Homesickness is an emotion that most campers feel to some degree during their time at camp. In most cases these sad feelings are swallowed up by the fun and joy of camp life. A significant focus of our staff’s training is in helping campers adjust to camp life. We offer you the following recommendations, especially if this is your child’s first away from home experience.
Here are some tips to help prepare you and your camper for their time away:
- Keep the focus on how much FUN camp will be! It is crucial that you maintain a positive attitude.
- Let them know how proud you are of them for practicing their independence, your child needs to know that you think they will be a great camper; and let them know how excited you are to hear of all their adventures when they finish camp.
- Listen to your child’s feelings about being away from home and reassure them that it is normal to miss home and family while away.
- If they ask, tell them that there is not an option to call you from camp or come home early. For a homesick camper the promise to go home early becomes the focus, instead of learning to cope with being away.
- Encourage them to write letters, journal, and take pictures of their new friends and the activities they are doing at camp.
- Write cheerful and encouraging letters to your camper.
- Acknowledge your own bittersweet feelings about your child being able to live without you for a few weeks, but don’t express your sadness about missing them. You do not want them to feel guilty for leaving you.
- Signing up your camper for an escorted flight makes for easier goodbyes.
- Remind yourself that there are many more tears at the end of camp than the beginning.
- Expect a sad letter, but realize that letters are usually written during quiet times when campers are feeling more reflective. Usually, they are perfectly happy long before the letter makes it to your mailbox.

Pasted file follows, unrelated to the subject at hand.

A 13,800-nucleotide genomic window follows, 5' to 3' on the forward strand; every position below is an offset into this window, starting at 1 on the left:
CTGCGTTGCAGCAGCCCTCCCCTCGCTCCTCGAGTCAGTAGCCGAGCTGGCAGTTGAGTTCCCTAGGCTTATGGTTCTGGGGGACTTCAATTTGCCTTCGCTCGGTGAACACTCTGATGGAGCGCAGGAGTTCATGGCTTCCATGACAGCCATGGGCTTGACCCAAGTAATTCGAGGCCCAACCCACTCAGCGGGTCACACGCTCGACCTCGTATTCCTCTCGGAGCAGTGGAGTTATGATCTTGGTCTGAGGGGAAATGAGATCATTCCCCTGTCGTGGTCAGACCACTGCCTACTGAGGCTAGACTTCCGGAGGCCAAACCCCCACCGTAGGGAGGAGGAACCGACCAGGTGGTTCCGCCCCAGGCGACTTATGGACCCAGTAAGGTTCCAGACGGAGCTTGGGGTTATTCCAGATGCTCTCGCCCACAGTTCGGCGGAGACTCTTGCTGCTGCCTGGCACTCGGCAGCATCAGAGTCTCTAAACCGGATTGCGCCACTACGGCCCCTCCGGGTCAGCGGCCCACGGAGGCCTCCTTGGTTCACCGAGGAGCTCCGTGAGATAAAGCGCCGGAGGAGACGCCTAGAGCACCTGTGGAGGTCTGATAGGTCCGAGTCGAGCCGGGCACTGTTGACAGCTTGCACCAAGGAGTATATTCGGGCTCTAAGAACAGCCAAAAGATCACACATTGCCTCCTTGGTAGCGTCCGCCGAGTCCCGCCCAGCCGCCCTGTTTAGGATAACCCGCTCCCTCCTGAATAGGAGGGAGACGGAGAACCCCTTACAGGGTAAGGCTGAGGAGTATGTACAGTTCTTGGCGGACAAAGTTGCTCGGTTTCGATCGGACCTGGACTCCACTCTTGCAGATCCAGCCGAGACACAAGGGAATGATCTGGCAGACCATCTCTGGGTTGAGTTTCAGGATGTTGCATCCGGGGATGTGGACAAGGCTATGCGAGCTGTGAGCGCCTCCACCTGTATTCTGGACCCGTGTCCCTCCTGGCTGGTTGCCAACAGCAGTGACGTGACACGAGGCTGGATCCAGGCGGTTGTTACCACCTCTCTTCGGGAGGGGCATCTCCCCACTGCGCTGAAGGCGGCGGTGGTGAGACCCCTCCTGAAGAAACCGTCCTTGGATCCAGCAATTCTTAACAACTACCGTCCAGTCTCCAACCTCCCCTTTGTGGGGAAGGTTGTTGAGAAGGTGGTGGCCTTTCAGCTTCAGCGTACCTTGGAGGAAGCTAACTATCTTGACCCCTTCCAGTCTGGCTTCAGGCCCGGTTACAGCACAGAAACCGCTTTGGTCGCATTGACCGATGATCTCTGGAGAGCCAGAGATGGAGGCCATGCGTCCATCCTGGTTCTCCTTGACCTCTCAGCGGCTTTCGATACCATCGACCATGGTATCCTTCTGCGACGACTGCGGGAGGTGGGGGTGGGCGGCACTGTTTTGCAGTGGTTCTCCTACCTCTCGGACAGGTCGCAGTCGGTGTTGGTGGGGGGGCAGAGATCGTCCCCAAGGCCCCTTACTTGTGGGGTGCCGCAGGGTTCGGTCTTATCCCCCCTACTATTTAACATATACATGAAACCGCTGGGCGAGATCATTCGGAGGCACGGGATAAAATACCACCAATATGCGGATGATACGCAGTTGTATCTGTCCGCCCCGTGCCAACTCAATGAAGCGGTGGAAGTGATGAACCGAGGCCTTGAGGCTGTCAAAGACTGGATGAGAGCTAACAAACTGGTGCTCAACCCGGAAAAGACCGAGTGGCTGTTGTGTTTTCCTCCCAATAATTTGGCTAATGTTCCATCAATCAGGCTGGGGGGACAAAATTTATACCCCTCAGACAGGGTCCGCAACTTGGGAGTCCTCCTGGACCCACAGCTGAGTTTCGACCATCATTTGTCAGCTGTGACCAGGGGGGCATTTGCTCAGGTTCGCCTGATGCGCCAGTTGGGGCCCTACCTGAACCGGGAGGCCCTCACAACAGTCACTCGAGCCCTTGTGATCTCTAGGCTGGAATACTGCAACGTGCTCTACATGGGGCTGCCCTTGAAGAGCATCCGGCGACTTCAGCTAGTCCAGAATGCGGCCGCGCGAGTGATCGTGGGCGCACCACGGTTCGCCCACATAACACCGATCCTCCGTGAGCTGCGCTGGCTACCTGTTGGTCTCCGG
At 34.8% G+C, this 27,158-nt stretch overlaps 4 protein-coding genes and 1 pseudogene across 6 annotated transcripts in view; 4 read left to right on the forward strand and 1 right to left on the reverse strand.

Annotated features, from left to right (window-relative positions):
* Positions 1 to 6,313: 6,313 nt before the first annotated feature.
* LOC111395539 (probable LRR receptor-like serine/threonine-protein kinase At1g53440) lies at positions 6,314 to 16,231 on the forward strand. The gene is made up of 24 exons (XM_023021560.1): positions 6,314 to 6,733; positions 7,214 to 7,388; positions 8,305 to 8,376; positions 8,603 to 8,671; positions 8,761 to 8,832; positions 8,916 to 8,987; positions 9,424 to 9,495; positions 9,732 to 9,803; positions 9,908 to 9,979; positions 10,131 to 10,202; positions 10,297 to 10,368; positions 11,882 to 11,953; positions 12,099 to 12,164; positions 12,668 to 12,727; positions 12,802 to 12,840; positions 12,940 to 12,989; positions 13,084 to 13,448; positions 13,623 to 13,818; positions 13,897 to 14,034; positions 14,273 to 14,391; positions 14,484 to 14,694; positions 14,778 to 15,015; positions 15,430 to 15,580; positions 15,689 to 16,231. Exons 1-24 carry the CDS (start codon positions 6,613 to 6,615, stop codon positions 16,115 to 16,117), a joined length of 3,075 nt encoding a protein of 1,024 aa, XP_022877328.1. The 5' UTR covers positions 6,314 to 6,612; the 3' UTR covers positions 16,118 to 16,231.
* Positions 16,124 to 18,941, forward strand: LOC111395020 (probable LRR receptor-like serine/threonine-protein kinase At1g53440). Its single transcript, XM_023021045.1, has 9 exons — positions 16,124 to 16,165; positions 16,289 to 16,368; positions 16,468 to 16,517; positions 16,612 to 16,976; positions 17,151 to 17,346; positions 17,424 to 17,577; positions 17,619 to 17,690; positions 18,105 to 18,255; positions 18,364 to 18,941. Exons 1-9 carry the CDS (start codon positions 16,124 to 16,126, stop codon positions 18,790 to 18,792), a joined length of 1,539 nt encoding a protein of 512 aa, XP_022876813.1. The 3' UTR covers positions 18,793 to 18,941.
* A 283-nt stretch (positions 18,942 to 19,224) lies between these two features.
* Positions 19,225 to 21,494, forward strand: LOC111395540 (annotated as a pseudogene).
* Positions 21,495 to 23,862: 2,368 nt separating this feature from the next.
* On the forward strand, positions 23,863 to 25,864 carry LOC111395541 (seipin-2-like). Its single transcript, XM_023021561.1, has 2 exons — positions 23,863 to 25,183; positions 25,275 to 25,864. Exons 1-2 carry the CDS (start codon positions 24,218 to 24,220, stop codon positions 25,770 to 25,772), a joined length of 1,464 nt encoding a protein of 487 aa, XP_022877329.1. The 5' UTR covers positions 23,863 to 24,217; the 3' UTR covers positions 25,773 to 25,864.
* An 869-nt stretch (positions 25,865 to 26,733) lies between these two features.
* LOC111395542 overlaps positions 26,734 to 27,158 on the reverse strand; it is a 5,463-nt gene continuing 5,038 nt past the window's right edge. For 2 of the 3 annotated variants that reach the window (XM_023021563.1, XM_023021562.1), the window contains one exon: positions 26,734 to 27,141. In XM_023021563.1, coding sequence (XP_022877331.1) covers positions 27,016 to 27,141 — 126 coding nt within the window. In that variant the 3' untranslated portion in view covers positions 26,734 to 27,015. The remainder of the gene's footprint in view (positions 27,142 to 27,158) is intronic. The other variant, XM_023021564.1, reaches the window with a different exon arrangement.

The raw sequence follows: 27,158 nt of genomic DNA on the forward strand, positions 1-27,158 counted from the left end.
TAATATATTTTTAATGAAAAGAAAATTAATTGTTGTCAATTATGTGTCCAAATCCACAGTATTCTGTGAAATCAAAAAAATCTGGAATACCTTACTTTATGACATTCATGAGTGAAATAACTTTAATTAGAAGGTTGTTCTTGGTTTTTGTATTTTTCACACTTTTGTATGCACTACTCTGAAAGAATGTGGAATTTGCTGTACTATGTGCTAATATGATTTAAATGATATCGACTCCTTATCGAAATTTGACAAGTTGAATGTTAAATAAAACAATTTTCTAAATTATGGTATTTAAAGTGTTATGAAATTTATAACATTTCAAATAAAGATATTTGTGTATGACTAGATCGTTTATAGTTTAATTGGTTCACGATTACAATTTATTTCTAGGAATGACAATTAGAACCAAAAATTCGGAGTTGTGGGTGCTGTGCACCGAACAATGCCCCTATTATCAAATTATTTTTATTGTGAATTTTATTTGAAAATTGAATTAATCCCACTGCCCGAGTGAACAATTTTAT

Here is a list of coping strategies to discuss before camp so that your child will have the tools to succeed:
- Keep a positive attitude. Focus on positive thoughts and fully participating in the activities at hand, even when feeling sad. Make memories for story telling after camp.
- Keep a journal about camp and their feelings.
- Keep busy with activities and friends.
- Occupy yourself with making those around you happy.
- Take pictures to show parent after camp
Our staff are well trained to help campers cope with the feelings of homesickness. If you would like to check-in on your camper we have a Camp Mom Line you can call. More about this in the Family Handbook.
Breanna Owens is our TLC Director; she will be answering all of your messages on the Camp Mom Line. She has had great success in helping campers and parents adjust to camp life. Camp is a safe and comfortable place for this personal growth to take place and your camper has all of our encouragement and support.
“The way the Directors handled homesickness and worked directly with me on ‘stay strategy’ was incredible. I felt there was an appropriate balance of encouragement / nurturing and tough love. I appreciated the patience and understanding. He was happy he stayed the month and describes camp as an ‘amazing experience’. “